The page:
June 13, 2013

Ancient Roman Food

I love to cook so naturally we had to make a recipe attributed to Ancient Rome.  We tried this one:

Modern Roman Libum Recipe (serves 4)

I cup plain, all purpose flour
8 oz. ricotta cheese
1 egg, beaten
bay leaves
1/2 cup clear honey

Sift the flour into a bowl.  Beat the cheese until it is soft and stir it into the flour along with the egg.  Form a soft dough and divide into 4.  Mold each one into a bun and place them on a greased cookie sheet with a fresh bay leaf underneath.  Heat the oven to 425.  Bake for 35-40 minutes until golden brown.  Warm honey and place the warm buns in it so that they absorb it.  Allow to stand 30 minutes before serving.

(Full disclaimer: I forgot the bay leaves and we didn't wait 30 minutes to eat them.)

I chose this recipe because I just learned how to make homemade ricotta cheese (HEAVENLY) so I had some on hand.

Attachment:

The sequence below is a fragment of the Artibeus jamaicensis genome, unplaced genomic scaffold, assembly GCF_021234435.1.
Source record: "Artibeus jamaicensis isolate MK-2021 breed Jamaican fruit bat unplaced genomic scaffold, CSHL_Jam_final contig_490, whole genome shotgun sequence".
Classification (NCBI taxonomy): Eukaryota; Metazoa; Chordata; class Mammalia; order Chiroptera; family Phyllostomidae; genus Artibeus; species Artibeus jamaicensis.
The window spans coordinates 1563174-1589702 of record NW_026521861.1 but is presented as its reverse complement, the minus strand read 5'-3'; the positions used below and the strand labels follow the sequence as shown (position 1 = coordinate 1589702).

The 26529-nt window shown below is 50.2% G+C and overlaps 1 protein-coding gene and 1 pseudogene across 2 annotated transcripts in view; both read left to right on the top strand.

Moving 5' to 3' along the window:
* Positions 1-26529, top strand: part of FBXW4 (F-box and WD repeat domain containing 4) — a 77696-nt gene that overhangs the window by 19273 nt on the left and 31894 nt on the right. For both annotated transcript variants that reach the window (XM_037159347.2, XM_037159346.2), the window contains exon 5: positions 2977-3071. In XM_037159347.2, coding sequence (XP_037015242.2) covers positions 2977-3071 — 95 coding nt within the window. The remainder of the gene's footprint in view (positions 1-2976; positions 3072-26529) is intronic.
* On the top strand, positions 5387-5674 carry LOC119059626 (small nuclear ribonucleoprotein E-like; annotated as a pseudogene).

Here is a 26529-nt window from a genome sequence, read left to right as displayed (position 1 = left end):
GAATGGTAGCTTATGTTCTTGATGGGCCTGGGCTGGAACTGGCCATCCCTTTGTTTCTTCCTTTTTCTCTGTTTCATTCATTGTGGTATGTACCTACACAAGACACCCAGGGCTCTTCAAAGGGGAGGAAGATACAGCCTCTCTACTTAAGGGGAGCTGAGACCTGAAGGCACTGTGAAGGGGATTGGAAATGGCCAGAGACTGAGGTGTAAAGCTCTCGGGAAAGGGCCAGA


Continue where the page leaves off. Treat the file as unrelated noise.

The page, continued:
This is a good recipe for kids because it is pretty simple.  We doubled it so that all the kids would get a good taste.
 Sadly, I wish I had tried a different recipe and used my luscious ricotta for eating plain with a little honey drizzled on top.  The buns were good, mind you, but not as good as the ricotta on its own.  I thought the buns had a gorgeous texture--just the right chewy moistness--but needed something.  Salt, perhaps?  The bay leaves I forgot?
 This pic has nothing to do with Ancient Rome and everything to do with present day snails.  Snails that eat plants in the garden.  Miriam is mashing egg shells to put around bean plants.
 Goopy hands from forming the buns.
 I like this recipe for kids because the buns are shaped in your hands and don't require rolling pins and other items that cause bickering.  Plus, the clean-up is minimal.
 There are the buns soaking in honey.  I might make these again (with salt) because they do have that lovely texture and they don't need to rise. If I do, I'll make them smaller so more of the dough gets honeyfied.  Honified?
 The buns are sticky from the honey so didn't feel like finger food and yet they are buns so they didn't feel like they should be cut in pieces.  My boys improvised.

Another delicious day of Ancient Rome study!  

No comments:

Post a Comment